A powerful, timely exploration of the art of living and dying on our own terms by one of Australia’s most respected voices
Of all the experiences we share, two universal events bookend our lives: we were all born and we will all die. We don't have a choice in how we enter the world but we can have a say in how we leave it.
In order to die well, we must be prepared to contemplate our mortality and to broach it with our loved ones, who are often called upon to make important decisions on our behalf. These are some of the most important conversations we can have with each other - to find peace, kindness and gratitude for what has gone before, and acceptance of what is to come.
Dr Ranjana Srivastava draws on two decades of experience to share her observations and advice on leading a meaningful life and finding dignity and composure at the end. With an emphasis on advocacy, leaving a legacy and staying true to our deepest convictions, Srivastava tells stories of strength, hope and resilience in the face of grief and offers an optimistic meditation on approaching the end of life.
Intelligent, warm and deeply affecting, A Better Death is a passionate exploration of the art of living and dying well.
Dr Ranjana Srivastava OAM is a practising oncologist, award-winning writer, broadcaster and Fulbright scholar. See www.ranjanasrivastava.com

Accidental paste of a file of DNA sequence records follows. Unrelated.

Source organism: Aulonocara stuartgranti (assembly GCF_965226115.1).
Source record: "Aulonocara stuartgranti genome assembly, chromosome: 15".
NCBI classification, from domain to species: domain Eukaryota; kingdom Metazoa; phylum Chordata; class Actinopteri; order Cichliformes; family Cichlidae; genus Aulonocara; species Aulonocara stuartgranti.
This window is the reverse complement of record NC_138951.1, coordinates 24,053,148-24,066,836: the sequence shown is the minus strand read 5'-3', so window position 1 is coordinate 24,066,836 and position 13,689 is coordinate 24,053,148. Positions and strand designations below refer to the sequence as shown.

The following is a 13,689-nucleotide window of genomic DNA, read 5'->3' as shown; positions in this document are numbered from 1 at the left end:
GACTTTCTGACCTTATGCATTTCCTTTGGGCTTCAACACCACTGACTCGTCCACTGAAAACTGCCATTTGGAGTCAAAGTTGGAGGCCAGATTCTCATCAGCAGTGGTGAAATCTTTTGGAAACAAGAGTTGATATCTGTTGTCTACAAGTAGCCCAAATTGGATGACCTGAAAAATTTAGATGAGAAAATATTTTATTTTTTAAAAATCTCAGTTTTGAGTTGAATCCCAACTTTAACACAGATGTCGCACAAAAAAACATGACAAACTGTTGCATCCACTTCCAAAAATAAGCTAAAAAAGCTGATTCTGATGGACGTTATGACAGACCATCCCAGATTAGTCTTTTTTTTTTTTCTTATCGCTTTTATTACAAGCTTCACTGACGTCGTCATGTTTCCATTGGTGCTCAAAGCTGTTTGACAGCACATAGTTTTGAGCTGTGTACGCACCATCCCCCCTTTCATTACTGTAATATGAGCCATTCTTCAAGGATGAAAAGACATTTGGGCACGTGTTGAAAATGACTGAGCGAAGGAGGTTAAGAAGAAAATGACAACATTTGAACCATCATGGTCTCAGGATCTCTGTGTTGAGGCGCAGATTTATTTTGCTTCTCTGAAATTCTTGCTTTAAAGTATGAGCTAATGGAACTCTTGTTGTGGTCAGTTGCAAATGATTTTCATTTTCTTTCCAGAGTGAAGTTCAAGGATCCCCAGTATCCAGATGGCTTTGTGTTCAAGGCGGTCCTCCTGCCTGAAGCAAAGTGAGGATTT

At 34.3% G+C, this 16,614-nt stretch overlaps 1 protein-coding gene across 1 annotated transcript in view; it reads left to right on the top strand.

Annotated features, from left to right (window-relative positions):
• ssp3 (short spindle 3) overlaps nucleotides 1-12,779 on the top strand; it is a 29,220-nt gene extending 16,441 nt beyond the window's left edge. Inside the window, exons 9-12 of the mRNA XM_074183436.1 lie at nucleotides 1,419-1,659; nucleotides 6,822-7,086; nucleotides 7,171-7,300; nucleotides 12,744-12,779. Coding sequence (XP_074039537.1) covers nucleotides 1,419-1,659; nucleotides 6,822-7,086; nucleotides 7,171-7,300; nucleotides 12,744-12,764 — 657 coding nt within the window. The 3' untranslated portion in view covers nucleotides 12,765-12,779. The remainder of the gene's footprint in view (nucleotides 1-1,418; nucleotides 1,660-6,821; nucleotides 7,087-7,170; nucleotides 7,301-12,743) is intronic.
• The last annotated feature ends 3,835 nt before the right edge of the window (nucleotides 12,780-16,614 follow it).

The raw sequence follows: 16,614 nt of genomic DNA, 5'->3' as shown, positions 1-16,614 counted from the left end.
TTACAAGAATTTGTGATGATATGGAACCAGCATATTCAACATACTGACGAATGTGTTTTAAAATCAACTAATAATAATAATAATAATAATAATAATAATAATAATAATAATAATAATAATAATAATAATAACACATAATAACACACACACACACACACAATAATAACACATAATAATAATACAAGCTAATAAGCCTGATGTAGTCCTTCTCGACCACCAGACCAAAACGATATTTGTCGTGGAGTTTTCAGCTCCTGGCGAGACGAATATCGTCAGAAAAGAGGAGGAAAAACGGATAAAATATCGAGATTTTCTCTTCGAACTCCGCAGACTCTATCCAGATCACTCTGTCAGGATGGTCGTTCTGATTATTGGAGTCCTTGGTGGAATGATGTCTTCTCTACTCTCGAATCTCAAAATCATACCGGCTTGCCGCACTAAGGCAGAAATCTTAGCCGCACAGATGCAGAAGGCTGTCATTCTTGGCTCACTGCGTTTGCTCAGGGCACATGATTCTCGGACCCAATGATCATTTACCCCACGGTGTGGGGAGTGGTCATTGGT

Dr Ranjana Srivastava OAM is a practising oncologist, internationally published and award-winning author, broadcaster and Fulbright scholar. She is a fellow of the Royal Australasian College of Physicians and works in the public hospital system. In 2017, Ranjana was awarded the Medal of the Order of Australia for her contribution to doctor-patient communication and was recognised by Monash University as Distinguished Alumni of the Year. Her writing has been published worldwide, including in Time magazine and The Week, and in prominent medical journals such as The New England Journal of Medicine, Lancet, Journal of the American Medical Association. In 2018 she was a finalist in the Walkley Awards for Excellence in Journalism for her work as a regular columnist for The Guardian newspaper. Her acclaimed non-fiction books include Tell Me the Truth: Conversations with My Patients about Life and Death (shortlisted, NSW Premier’s Literary Awards),Dying for a Chat: The Communication Breakdown Between Doctors and Patients (winner, Human Rights Literature Prize) and What it Takes to be a Doctor (finalist, Australian Career Book Award). She lives in Victoria. See www.ranjanasrivastava.com
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